Romney is now running fifteen percentage points behind his major Democratic challenger in the latest polls. But we won't win here or elsewhere unless we get back out in the precincts and take grassroots organizing seriously. We haven't been doing it, and it has been costing us elections.I hope the party in Massachusetts is listening to this guy because he KNOWS what he is talking about. I truly hope that a blue state like Massachusetts can elect a Democrat like Attorney General Tom Reilly for Governor come 2006. How it keeps electing a Republican Governor is way beyond me...
I've added the CBS Public Eye to the blogroll today. Recently, I've updated the blogroll with links to campaign sites for PAC's and candidates up for re-election in 2006.
Today, I had the honor of meeting David MacKnight at the SBA Law Day sponsored by the Chase Law School at NKU. David MacKnight joined the staff as an Assistant Dean for Advancement after working for about 12 years with Ben Chandler. He last served Congressman Chandler as the Chief of Staff.
Paul McCartney graces the cover of Rolling Stone for the October 10, 2005 issue. He's a talented musician and deserves the cover.
E.J. Dionne of the Washington Post admits that he admires William Buckley, Jr.
And it's not easy for any liberal to agree with Buckley's support long ago for Joe McCarthy. (His novel about McCarthy was better). It's hard to credit his views in the civil rights era or to identify with his many knocks on that courageous liberal Republican, former senator Lowell Weicker.Will they attack E.J. Dionne as well?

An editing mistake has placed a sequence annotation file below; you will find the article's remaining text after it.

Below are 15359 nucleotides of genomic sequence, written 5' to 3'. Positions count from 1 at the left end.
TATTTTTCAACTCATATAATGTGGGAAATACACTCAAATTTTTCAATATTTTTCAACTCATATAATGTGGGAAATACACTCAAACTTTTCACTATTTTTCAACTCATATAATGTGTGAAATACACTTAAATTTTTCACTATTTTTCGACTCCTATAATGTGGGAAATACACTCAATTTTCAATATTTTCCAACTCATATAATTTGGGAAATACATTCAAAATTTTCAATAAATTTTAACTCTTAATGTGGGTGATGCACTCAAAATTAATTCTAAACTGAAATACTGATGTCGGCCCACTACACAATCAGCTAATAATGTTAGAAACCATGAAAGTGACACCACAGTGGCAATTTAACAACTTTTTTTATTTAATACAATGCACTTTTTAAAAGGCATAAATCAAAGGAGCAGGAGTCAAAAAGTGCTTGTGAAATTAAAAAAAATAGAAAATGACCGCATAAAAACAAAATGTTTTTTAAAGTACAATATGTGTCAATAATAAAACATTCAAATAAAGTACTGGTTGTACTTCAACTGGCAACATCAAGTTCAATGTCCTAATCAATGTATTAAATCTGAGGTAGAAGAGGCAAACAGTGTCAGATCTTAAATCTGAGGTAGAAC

Still, I will always respect this columnist, editor, novelist, lecturer and organizer because he undertook a mission and carried it out with real genius. He knew conservatism needed a serious intellectual life if conservative ideas were to be considered by those outside the right's faithful remnant. That's why he founded National Review magazine, which is celebrating its 50th anniversary this year. He knew cranks were bad for the movement. He knew that deep splits among conservatives -- between internationalists and isolationists, libertarians and traditionalists -- had to be resolved.
To win virginia, Tim Kaine must win Fairfax County. Not getting the Chamber of Commerce endorsement is not a good sign.
Mark R. Warner (D) won Fairfax in the 2001 gubernatorial campaign, and so did his predecessor, Republican James S. Gilmore III. The county's delegation to the General Assembly in Richmond splits about evenly, with Democrats representing districts inside the Capital Beltway and Republicans outside it.I have a friend at GMU known as the New Democrat. I wonder if he was there yesterday at the rally.
The county added 25,000 jobs last year but has trouble finding places to put new homes for those workers. A growing immigrant community struggles to afford rising housing prices.
Kilgore's chamber endorsement drew responses from across the political spectrum.
Four former chairmen of the chamber wrote a letter to its executives protesting the endorsement, saying that Kilgore opposed two of the business group's top priorities: tax reform in 2004 and the transportation tax referendum in 2002.[...]
Kaine said the county's importance was brought home to him the moment he entered the George Mason student center yesterday morning with his son, Nat, a high school sophomore, and was greeted by Board of Supervisors Chairman Gerald E. Connolly (D).
Connolly asked Nat, "What do you have to remember about this race?" Kaine recalled. "Nat repeated the line that Gerry has drilled into his head: 'It's all about Fairfax. It's all about Fairfax.' "
Larry J. Sabato, director of the University of Virginia Center for Politics, said it is inevitable that the Fairfax streak in statewide races will come to an end some Election Day. "All it is going to take," he said, is a "close election won by a Republican in which Fairfax County voted for the Democrat."
Former President Bill Clinton has joined the list of politicians who have headlined fundraisers for Tim Kaine. He joins Senators Barak Obama and Joe Lieberman.